The cemetery wasn’t where I wanted to be; but my family was standing around watching a casket being lowered into the ground as the sun touched the trees in the early morning.
“It was a closed casket because your head injuries were too severe.” She whispered in my ear.
“Oh…I see.” I muttered, “I didn’t want to be here.”
“We all attend our funerals; it’s a type of closure.”
“Who are you?” I asked looking at her.
“You don’t know?”
I shook my head.
“I’m surprised you haven’t figure me out yet… you’re a smart person, Amy.”
“I don’t understand why you can see me and nobody else can, are you my guide?”
“Oh, sweetheart, I’m not your guide. You meet them after you’ve been through me.” She smiled, “But I do notice that you’re scared of me.”
“What are you?”

“I’m here for you, Amy… I’m your Reaper.” 

Friday, 16 October 2015

Emmett's Little Secret

This time around, Chuck has us writing X meets Y of Horror meets Not-So-Horror... this should be fun - in more ways than one!


My neighbour has a secret.

I’ve noticed him as he’s come home every night from work, called out to his wife – Astrid – had dinner, then retired to his garage until around midnight.
I know he did this because the light from his garage shone through my bedroom window well after I turned out my light and went to bed.
On Friday nights, while I studied further into the night, I’d take breaks out on the roof and watch, listening as he worked away in that dark green garage; and noticed one thing: the two cars were never kept inside it.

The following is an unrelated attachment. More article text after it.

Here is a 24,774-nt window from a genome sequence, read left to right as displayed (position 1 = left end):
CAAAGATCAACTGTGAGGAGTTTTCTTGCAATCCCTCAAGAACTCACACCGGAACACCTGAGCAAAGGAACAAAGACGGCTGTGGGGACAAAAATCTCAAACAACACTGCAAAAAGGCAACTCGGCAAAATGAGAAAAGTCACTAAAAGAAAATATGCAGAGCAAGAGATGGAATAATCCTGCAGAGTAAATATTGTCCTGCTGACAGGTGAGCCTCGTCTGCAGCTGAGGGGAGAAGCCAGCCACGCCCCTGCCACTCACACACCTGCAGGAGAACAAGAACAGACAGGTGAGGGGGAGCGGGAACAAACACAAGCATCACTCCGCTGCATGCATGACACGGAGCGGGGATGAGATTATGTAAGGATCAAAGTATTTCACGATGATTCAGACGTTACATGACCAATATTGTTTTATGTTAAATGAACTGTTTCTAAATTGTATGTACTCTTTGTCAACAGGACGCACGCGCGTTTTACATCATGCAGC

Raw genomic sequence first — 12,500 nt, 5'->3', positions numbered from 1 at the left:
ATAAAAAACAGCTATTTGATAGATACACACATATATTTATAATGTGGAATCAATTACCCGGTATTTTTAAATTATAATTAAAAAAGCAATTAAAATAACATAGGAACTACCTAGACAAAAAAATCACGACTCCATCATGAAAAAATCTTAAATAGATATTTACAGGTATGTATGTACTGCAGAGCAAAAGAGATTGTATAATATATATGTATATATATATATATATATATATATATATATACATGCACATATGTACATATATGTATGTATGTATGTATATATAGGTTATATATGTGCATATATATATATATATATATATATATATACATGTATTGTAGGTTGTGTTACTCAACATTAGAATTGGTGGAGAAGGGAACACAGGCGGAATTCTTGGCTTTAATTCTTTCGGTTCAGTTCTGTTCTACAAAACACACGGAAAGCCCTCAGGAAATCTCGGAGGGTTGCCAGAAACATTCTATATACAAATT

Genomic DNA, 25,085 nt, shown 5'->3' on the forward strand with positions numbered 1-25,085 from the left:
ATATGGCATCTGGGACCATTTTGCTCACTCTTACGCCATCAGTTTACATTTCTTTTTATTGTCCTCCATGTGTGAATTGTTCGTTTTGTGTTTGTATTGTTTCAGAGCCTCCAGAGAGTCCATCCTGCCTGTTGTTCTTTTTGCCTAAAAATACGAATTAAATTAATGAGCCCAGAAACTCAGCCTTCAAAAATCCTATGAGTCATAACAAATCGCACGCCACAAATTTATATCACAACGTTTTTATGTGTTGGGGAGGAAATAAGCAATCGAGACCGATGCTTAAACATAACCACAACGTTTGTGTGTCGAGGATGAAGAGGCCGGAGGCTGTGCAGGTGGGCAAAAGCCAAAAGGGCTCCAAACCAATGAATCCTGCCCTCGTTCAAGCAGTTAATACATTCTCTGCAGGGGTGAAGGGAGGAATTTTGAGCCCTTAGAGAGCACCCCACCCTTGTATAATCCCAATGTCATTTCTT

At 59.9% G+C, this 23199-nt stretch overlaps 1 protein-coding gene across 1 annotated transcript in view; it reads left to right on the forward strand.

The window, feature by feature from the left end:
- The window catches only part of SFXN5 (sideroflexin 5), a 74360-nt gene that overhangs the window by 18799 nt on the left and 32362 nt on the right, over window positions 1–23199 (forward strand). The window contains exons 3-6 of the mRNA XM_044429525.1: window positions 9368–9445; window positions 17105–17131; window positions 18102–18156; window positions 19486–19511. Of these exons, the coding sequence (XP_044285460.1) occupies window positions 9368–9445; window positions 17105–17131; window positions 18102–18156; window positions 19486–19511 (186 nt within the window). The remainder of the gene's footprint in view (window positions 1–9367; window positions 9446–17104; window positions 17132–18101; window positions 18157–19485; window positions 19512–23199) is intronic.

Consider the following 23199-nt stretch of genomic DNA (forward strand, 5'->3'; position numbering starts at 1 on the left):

The doors were always closed.

The two family cars were always parked outside on the driveway.

I watched him for about three months before we got our first decent thunderstorm and he eagerly arrived home, clambered up on the roof of the garage as the wind picked up and made sure the tall shining wires were connected right.
He was drenched by the time he climbed down – as he’d neglected to put on a raincoat – and he stood out there in the pouring rain and wind grinning up at those wires as though he had invented them. Within a few seconds, he’d run inside the garage and fiddle with something and I knew he was waiting.
For what I wasn’t sure, but I waited in my room watching on as the lightning came closer and closer.
But storm passed over and the closest the lightning came was the footpath outside. It left a large, black stain on the concrete about three feet across, which faded over the next three months to a light grey and kids played marbles on it.
He was disappointed about where it had made landfall; and just seemed to stare at the black stain on the concrete as I checked the letterbox the next afternoon.
Then, he looked over at me, “Hi there.” His voice was kind husky and loud for somebody so young; as though he was a little deaf and had to shout to make up for it, “How are you?”